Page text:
“We are here to request approval to buy a clinic,” announced Granite Falls Health (GFH) CEO Tom Kooiman at the start of his presentation to the Granite Falls City Council. Last week, the GFH Board of Directors announced an agreement with Carris Health to purchase the Carris Health Clinic - Granite Falls (formerly ACMC Health). Kooiman and other hospital representatives were present to receive formal approval from the Granite Falls City Council for the purchase agreement.

The council voiced their support for the move, and approved a resolution of support without any opposition. The final sale is pending approval by the Carris Health Board of Directors, which is scheduled to occur during their meeting on Wednesday, April 19. The Carris and CentraCare leadership are recommending acceptance of the terms.

According to Kooiman, the agreed purchase price for the clinic is $900,000, although he added that the final price “could fluctuate based on inventory that is there on the purchase day.” The bulk of the cost comes from acquiring the currently employed staff, totaling $708,000. GFH is also purchasing the furniture at an assessed cost of $131,000, although they will not purchase the current building since Carris Health rents the facility from another party.

Kooiman explained to the council that “board and medical staff feel that we would be able to better serve our community under one roof.” An official statement issued jointly by Carris and GFH echoed this sentiment, adding that “having two clinics compete results in duplication of health care services and is not the most efficient option for patients in the community.”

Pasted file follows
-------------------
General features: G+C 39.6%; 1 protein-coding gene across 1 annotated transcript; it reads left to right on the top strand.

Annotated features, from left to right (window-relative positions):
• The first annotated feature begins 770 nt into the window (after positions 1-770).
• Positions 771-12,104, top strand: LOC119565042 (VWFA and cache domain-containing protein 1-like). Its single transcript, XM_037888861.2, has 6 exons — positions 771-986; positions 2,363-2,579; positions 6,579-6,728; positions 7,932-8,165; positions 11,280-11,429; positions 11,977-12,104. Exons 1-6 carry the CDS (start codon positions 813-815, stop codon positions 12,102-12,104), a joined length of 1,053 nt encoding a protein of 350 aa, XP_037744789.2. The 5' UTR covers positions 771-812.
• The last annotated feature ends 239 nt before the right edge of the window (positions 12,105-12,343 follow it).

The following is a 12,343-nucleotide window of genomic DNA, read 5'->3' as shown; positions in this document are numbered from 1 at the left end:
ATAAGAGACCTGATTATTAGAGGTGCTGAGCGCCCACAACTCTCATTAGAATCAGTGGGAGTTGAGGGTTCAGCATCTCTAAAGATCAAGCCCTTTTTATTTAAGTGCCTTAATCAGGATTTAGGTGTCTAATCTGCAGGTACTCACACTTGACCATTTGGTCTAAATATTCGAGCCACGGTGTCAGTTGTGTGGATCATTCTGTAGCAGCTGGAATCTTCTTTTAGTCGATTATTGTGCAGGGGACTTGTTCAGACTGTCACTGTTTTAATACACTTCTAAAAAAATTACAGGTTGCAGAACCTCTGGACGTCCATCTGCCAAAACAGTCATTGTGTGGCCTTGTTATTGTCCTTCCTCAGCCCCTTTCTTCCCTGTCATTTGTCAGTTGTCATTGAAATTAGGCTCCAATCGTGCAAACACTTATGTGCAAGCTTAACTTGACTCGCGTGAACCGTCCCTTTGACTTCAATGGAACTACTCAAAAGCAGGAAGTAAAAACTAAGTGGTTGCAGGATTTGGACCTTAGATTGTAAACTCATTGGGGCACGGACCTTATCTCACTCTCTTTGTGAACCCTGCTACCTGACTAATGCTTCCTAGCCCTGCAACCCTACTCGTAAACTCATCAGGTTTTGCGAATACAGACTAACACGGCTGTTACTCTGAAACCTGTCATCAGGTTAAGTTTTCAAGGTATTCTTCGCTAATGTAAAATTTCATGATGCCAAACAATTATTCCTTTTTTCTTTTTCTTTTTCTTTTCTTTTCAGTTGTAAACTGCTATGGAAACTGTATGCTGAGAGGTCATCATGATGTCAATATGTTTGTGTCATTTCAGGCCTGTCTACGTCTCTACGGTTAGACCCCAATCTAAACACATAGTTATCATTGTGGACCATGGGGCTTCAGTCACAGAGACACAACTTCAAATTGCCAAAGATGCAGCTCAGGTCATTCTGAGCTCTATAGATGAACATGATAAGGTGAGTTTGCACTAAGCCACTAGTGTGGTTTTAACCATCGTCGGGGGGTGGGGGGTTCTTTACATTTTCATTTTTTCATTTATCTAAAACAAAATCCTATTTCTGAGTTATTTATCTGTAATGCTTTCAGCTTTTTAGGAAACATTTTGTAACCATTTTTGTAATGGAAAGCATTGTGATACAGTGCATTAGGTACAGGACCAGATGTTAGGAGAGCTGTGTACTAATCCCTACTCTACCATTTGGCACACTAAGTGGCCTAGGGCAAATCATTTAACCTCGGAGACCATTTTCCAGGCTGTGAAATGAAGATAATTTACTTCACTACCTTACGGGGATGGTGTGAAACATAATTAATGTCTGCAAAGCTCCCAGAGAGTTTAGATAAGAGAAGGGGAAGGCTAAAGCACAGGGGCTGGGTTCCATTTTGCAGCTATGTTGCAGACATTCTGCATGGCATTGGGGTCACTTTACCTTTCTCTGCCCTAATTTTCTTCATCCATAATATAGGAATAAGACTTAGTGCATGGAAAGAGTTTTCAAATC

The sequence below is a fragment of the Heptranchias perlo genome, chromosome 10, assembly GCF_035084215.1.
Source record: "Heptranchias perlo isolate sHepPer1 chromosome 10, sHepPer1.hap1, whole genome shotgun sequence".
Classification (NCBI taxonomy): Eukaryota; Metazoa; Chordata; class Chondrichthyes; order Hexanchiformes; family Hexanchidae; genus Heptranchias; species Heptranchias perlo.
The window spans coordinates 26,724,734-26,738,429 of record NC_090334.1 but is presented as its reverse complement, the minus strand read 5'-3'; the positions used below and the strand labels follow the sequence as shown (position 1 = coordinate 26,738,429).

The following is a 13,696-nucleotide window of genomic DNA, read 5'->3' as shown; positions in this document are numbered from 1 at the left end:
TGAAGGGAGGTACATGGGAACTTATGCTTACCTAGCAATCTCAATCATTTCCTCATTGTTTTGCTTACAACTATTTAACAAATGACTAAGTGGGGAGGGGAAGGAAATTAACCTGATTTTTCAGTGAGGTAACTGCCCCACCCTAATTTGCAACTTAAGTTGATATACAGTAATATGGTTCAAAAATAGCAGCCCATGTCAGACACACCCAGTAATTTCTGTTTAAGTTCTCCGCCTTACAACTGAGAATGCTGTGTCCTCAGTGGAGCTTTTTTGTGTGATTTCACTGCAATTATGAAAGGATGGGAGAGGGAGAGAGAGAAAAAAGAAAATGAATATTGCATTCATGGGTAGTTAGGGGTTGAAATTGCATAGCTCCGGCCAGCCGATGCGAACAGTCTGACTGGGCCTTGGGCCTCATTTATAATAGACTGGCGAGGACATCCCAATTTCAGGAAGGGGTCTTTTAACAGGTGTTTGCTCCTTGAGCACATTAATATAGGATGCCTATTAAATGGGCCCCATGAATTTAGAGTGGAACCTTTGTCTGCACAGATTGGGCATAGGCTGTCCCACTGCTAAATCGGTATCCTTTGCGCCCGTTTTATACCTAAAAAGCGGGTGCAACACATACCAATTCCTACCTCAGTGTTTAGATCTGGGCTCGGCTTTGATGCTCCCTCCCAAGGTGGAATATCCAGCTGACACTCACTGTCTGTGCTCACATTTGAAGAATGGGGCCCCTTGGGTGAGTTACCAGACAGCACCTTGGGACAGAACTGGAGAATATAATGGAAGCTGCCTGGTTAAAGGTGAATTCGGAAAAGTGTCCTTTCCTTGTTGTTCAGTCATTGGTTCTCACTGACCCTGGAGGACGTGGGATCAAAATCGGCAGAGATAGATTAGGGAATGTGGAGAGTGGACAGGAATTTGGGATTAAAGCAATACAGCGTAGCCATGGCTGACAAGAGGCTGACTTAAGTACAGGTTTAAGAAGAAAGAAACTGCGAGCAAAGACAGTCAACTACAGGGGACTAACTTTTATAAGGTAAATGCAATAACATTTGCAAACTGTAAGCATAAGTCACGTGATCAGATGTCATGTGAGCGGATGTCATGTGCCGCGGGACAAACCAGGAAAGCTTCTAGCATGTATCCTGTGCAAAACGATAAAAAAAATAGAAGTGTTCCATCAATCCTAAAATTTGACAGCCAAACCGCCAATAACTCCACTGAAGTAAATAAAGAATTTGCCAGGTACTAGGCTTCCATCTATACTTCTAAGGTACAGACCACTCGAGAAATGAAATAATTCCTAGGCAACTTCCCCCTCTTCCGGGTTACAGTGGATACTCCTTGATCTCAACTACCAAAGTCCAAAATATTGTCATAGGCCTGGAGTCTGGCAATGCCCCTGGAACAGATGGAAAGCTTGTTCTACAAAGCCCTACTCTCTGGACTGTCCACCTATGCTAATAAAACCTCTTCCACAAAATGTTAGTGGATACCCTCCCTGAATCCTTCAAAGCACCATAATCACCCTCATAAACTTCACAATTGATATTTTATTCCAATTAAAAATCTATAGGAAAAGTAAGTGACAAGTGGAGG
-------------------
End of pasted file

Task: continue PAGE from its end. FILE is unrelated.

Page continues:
The Carris clinic is currently losing money, but Kooiman maintained that the downstream benefits of acquiring the clinic would more than offset these losses. He used the example of the new Granite Health Clinic, which during its first year of operations lost approximately $500,000. The expansion of services and the ‘ripple effect’ on other aspects of the hospital allowed GFH to earn an extra $1.5 million (creating a net profit of roughly $1 million).

The cost of acquiring the clinic will come from the GFH reserve fund, meaning that the hospital is purchasing the operation by borrowing money, rather than directly financing the sale. Granite council approval was required for the purchase because the GFH is municipally owned.

During his conversation with the council, Kooiman expressed how hard it was for small, rural hospitals to remain independent of larger entities. “This is a really complex business and I wish we could simplify it, but we can’t,” he said, adding that “our goal is to serve our community as best we can. This is a huge step for us.”

According to both Carris Health and GFH, the partnership is not intended to eliminate any current staff positions. The press release states that “Carris Health employees will have the opportunity to become employed through Granite Falls.” There are no guarantees, however, that the current staff structure will remain in place. Current Carris employees will have the opportunity to become employed through GFH after their current contracts expire at the end of the year.

The agreement has a proposed transition date of July 1 of this year. The council resolution won’t take effect until the city legal team approves the language of the agreement.